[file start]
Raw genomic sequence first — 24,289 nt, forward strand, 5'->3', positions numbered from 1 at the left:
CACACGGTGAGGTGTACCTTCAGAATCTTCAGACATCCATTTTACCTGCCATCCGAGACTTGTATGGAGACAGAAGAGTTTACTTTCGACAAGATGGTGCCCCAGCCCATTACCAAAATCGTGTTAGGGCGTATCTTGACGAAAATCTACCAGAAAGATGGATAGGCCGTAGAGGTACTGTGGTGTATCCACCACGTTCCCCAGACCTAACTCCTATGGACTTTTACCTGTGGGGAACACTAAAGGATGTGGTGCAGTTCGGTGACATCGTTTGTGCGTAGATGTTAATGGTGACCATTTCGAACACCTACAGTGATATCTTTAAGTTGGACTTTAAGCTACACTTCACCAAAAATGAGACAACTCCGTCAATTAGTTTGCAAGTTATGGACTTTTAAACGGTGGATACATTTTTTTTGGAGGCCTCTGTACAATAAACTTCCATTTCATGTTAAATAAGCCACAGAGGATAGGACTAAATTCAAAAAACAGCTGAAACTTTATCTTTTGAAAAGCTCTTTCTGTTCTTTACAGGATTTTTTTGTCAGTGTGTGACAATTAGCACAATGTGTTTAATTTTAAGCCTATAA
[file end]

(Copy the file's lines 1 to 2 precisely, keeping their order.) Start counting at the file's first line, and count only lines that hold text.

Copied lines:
Raw genomic sequence first — 24,289 nt, forward strand, 5'->3', positions numbered from 1 at the left:
CACACGGTGAGGTGTACCTTCAGAATCTTCAGACATCCATTTTACCTGCCATCCGAGACTTGTATGGAGACAGAAGAGTTTACTTTCGACAAGATGGTGCCCCAGCCCATTACCAAAATCGTGTTAGGGCGTATCTTGACGAAAATCTACCAGAAAGATGGATAGGCCGTAGAGGTACTGTGGTGTATCCACCACGTTCCCCAGACCTAACTCCTATGGACTTTTACCTGTGGGGAACACTAAAGGATGTGGTGCAGTTCGGTGACATCGTTTGTGCGTAGATGTTAATGGTGACCATTTCGAACACCTACAGTGATATCTTTAAGTTGGACTTTAAGCTACACTTCACCAAAAATGAGACAACTCCGTCAATTAGTTTGCAAGTTATGGACTTTTAAACGGTGGATACATTTTTTTTGGAGGCCTCTGTACAATAAACTTCCATTTCATGTTAAATAAGCCACAGAGGATAGGACTAAATTCAAAAAACAGCTGAAACTTTATCTTTTGAAAAGCTCTTTCTGTTCTTTACAGGATTTTTTTGTCAGTGTGTGACAATTAGCACAATGTGTTTAATTTTAAGCCTATAA